Squids in with the pipe-smoking oysters
North Country Fair: Travels Among Racing Pigs and Giant Marrows by Harry Pearson Little, Brown, pounds 14.99; Pete Davies finds himself in stitches over the eccentricities of rural England
Saturday 07 September 1996
Harry Pearson is funnier than Bill Bryson. The Far Corner had more laughs per page than anything ever written about football; now he's written a summer book (on the grounds that this time he wanted to be warm) and it's a prize onion of a tome that'll leave you streaming at the eyes with merriment. Trawling through the sheep fairs and flower shows of the rural North, pausing to salivate over the cake stalls, or to reflect on such zoological marvels as the pipe-smoking oyster and Toby the Learned Pig, Pearson unveils a hidden England ripely stuffed with arcane history, overflowing idiosyncrasy, and cinnamon doughnuts.
You will learn, for example, how the traditional crafts of Westmorland preserve, inter alia, folk memories of the time "when great herds of squid roamed the Pennines, cropping the heather, squirting ink at curlews and filling the night with their plangent mating calls". You will find here revealed the doping scandals of the pigeon-racing world, in which cortisone- addled Belgian ringers develop paranoid psychosis and accuse you of following them around. You will meet The Man Who Couldn't Whistle, suffer collateral Tupperware damage, gape at giant Angevin rabbits with burrows the size of drift mines, and you will quail with fear before the English male at play in the resort town of Seaburn - "Deliverance dressed in a kiss-me- quick hat."
Indeed, Seaburn was so terrifying that Pearson never did find the annual show of the North-East Budgerigar Society, and had to head off instead to Egton Gooseberry Fair. Let him not be accused of lacking diligence, for all that; in these pages no quirk is left unturned, no hobby unexamined, and amid the wilder flights of fancy there are also pleasing ruminations on our rural past, and our lost relationship with the land and its livestock. In places where winters come so fierce that you get horizontal icicles, Pearson calls up the ghosts of the reivers and the drovers, the shepherds and the showmen; if mostly you'll be laughing like a drain, you'll be spurred to the odd moment of reflection as well.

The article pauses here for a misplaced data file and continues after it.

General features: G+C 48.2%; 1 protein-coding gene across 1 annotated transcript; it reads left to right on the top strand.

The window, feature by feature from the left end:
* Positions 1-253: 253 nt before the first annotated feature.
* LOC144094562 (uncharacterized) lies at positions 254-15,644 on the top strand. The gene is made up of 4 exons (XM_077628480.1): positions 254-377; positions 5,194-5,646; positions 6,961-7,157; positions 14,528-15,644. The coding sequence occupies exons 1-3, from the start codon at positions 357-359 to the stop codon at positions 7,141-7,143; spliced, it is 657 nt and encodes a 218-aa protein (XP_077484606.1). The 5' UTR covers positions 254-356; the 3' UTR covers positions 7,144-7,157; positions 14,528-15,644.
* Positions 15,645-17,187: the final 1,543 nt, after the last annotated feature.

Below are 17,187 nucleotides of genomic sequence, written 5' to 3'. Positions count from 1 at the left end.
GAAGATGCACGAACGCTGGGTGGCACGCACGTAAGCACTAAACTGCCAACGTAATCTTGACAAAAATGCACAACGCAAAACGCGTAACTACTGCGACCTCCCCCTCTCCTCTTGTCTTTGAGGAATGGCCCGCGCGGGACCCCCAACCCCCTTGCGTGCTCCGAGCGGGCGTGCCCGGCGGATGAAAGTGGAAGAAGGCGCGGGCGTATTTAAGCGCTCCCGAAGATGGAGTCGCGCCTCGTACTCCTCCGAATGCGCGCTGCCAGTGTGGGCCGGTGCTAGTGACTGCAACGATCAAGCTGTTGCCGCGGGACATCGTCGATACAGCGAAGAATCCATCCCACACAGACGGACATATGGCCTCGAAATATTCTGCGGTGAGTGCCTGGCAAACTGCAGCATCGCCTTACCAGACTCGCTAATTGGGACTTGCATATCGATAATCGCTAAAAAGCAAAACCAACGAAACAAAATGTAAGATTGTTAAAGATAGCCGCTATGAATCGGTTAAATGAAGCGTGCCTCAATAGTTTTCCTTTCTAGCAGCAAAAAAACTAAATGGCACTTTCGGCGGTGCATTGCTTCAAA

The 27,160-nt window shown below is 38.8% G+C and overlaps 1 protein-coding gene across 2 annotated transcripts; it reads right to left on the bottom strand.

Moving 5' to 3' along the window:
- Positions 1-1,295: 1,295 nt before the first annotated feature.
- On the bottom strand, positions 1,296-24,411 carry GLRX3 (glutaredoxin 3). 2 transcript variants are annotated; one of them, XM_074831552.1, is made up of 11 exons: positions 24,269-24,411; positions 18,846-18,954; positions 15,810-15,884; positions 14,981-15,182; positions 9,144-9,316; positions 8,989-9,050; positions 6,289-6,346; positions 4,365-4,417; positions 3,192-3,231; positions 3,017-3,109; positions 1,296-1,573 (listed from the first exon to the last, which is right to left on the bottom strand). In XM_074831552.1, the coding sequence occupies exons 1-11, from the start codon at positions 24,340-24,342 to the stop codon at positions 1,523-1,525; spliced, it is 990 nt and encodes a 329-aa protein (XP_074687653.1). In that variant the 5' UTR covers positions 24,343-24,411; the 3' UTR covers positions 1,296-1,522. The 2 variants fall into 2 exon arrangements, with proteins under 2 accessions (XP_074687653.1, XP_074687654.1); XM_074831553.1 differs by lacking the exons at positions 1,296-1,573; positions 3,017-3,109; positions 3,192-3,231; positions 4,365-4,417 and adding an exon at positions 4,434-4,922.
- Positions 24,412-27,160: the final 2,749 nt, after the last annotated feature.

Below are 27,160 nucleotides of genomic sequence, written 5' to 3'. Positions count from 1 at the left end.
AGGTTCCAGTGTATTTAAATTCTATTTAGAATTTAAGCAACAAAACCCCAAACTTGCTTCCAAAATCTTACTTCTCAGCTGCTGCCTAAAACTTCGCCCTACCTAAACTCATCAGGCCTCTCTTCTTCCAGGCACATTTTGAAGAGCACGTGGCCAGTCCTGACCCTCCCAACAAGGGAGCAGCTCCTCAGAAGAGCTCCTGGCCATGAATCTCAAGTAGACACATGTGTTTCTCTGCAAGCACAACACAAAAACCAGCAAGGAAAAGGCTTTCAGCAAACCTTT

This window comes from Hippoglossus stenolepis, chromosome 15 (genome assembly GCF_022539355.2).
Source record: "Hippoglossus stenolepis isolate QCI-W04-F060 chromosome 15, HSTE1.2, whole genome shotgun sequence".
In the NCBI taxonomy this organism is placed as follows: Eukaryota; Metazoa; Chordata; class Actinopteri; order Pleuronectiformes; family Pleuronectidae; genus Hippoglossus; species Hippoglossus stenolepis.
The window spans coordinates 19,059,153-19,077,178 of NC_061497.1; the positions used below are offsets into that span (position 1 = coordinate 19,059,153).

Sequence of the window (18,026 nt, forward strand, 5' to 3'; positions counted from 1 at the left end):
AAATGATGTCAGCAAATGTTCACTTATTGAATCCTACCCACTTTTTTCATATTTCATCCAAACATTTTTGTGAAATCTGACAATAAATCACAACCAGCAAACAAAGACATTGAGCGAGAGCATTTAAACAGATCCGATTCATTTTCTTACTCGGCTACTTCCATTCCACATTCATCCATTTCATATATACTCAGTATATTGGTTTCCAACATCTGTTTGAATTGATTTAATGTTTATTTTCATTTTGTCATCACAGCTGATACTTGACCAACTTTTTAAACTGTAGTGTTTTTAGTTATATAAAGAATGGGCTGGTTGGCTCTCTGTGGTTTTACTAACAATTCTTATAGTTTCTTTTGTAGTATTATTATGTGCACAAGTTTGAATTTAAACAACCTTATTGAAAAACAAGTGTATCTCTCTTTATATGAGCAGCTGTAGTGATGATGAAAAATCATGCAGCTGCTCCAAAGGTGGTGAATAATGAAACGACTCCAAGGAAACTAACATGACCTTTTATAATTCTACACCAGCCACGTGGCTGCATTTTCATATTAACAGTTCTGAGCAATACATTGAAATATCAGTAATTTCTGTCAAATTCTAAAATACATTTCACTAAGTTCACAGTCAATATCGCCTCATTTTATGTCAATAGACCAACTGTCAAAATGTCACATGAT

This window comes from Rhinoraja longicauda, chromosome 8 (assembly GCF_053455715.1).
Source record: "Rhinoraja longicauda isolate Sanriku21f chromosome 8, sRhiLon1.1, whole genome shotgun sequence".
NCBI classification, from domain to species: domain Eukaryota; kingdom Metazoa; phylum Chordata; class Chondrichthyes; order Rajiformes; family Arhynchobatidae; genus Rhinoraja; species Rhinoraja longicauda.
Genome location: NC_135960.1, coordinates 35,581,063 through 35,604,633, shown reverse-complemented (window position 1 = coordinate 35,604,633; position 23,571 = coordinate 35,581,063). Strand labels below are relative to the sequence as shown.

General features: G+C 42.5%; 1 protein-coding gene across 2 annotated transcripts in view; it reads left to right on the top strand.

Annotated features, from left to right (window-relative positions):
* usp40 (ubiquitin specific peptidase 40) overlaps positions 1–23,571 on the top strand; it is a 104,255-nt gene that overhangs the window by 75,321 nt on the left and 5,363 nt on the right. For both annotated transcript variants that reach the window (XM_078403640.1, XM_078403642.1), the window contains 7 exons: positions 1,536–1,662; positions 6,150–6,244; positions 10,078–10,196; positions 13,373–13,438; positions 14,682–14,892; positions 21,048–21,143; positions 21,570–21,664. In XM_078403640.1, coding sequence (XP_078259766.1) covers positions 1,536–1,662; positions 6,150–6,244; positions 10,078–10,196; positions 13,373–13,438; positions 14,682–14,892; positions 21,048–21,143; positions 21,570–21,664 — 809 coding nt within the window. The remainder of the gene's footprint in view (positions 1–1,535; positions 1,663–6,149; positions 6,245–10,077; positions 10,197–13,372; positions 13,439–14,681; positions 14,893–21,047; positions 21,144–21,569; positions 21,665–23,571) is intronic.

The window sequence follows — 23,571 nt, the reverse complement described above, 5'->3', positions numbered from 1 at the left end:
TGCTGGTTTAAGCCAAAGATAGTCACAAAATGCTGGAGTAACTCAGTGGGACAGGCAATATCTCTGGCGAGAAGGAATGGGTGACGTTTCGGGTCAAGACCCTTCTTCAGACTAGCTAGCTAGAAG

Pearson manages this because he is, ultimately, a gentle writer; his comic eye is razor-sharp, but never malicious. He says of his preference for the donkey over the horse that the former "owes its survival in this country to its ability to charm and amuse a few enthusiasts", and continues with the modest and uncomplaining thought that, "As a writer I strongly empathise with donkeys."
I can think of a few writers who could use that humility - but I suspect that with this second book, Pearson will win more than a few enthusiasts. He is, after all, addressing major questions here. How many of us have not wondered, at one time or another, why the earwig has its pincers on the wrong end of its anatomy? How many of us have not thought it odd that Satan should opt to stalk the earth in the guise of "a vaguely preposterous and rather smelly farm animal"?
Pearson's portrait of the billy goat as a kind of livestock superlad is a gem - not least when he considers the possibility that, with his hair cut and his horns shorn, the modern goat may be racked with doubts about his masculinity. Iron Billy, maybe?
But while this passage comes spiced with an authentically spooky tale of sinister goaty goings-on, I find myself pressed to decide if it's the book's finest hour. The ferrets run it close, as do the guinea pigs - but then, when even the index is funny, it's pretty hard to settle on one passage or another as the best. I can only recommend that you lie down somewhere quiet and tuck in - lying down, as I found to my cost, being the only safe posture in which to tackle this rich feast of country fun.
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